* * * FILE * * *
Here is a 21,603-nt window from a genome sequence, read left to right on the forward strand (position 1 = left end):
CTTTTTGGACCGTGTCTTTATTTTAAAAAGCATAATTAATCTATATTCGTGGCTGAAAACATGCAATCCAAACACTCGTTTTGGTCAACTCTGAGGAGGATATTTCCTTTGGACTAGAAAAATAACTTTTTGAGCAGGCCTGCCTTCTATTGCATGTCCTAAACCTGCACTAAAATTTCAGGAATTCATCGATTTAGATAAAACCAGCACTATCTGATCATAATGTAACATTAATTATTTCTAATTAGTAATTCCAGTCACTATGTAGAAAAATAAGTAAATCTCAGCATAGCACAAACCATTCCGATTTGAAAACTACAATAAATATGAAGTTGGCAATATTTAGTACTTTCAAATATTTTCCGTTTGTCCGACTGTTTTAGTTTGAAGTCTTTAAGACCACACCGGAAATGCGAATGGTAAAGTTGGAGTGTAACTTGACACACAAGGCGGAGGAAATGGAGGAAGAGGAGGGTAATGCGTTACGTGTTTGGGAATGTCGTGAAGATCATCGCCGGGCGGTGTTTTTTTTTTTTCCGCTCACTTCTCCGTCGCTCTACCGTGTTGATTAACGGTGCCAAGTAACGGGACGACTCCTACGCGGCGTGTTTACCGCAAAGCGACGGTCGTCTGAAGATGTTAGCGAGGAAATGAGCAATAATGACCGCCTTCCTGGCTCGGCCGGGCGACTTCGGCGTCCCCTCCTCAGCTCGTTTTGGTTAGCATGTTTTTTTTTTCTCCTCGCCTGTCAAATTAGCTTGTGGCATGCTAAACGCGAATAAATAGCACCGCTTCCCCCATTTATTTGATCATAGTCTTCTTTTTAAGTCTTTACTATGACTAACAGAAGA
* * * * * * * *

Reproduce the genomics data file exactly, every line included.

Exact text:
Here is a 21,603-nt window from a genome sequence, read left to right on the forward strand (position 1 = left end):
CTTTTTGGACCGTGTCTTTATTTTAAAAAGCATAATTAATCTATATTCGTGGCTGAAAACATGCAATCCAAACACTCGTTTTGGTCAACTCTGAGGAGGATATTTCCTTTGGACTAGAAAAATAACTTTTTGAGCAGGCCTGCCTTCTATTGCATGTCCTAAACCTGCACTAAAATTTCAGGAATTCATCGATTTAGATAAAACCAGCACTATCTGATCATAATGTAACATTAATTATTTCTAATTAGTAATTCCAGTCACTATGTAGAAAAATAAGTAAATCTCAGCATAGCACAAACCATTCCGATTTGAAAACTACAATAAATATGAAGTTGGCAATATTTAGTACTTTCAAATATTTTCCGTTTGTCCGACTGTTTTAGTTTGAAGTCTTTAAGACCACACCGGAAATGCGAATGGTAAAGTTGGAGTGTAACTTGACACACAAGGCGGAGGAAATGGAGGAAGAGGAGGGTAATGCGTTACGTGTTTGGGAATGTCGTGAAGATCATCGCCGGGCGGTGTTTTTTTTTTTTCCGCTCACTTCTCCGTCGCTCTACCGTGTTGATTAACGGTGCCAAGTAACGGGACGACTCCTACGCGGCGTGTTTACCGCAAAGCGACGGTCGTCTGAAGATGTTAGCGAGGAAATGAGCAATAATGACCGCCTTCCTGGCTCGGCCGGGCGACTTCGGCGTCCCCTCCTCAGCTCGTTTTGGTTAGCATGTTTTTTTTTTCTCCTCGCCTGTCAAATTAGCTTGTGGCATGCTAAACGCGAATAAATAGCACCGCTTCCCCCATTTATTTGATCATAGTCTTCTTTTTAAGTCTTTACTATGACTAACAGAAGA